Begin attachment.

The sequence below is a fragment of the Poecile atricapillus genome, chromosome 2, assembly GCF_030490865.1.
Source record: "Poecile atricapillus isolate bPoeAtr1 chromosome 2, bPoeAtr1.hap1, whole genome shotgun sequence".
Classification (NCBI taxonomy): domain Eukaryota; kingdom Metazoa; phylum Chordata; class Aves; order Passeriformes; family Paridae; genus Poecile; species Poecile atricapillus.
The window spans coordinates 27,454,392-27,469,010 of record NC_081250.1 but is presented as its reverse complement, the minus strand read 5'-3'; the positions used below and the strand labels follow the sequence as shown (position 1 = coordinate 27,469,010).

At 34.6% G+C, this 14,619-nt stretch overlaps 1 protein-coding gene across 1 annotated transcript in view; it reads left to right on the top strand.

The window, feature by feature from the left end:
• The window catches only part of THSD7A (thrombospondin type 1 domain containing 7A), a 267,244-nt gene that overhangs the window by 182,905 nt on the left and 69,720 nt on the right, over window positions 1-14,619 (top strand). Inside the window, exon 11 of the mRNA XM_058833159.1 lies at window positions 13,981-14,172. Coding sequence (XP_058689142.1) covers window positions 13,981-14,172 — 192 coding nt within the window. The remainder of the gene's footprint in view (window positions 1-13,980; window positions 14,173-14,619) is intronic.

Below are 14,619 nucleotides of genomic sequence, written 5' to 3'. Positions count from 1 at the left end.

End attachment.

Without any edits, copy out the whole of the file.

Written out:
The sequence below is a fragment of the Poecile atricapillus genome, chromosome 2, assembly GCF_030490865.1.
Source record: "Poecile atricapillus isolate bPoeAtr1 chromosome 2, bPoeAtr1.hap1, whole genome shotgun sequence".
Classification (NCBI taxonomy): domain Eukaryota; kingdom Metazoa; phylum Chordata; class Aves; order Passeriformes; family Paridae; genus Poecile; species Poecile atricapillus.
The window spans coordinates 27,454,392-27,469,010 of record NC_081250.1 but is presented as its reverse complement, the minus strand read 5'-3'; the positions used below and the strand labels follow the sequence as shown (position 1 = coordinate 27,469,010).

At 34.6% G+C, this 14,619-nt stretch overlaps 1 protein-coding gene across 1 annotated transcript in view; it reads left to right on the top strand.

The window, feature by feature from the left end:
• The window catches only part of THSD7A (thrombospondin type 1 domain containing 7A), a 267,244-nt gene that overhangs the window by 182,905 nt on the left and 69,720 nt on the right, over window positions 1-14,619 (top strand). Inside the window, exon 11 of the mRNA XM_058833159.1 lies at window positions 13,981-14,172. Coding sequence (XP_058689142.1) covers window positions 13,981-14,172 — 192 coding nt within the window. The remainder of the gene's footprint in view (window positions 1-13,980; window positions 14,173-14,619) is intronic.

Below are 14,619 nucleotides of genomic sequence, written 5' to 3'. Positions count from 1 at the left end.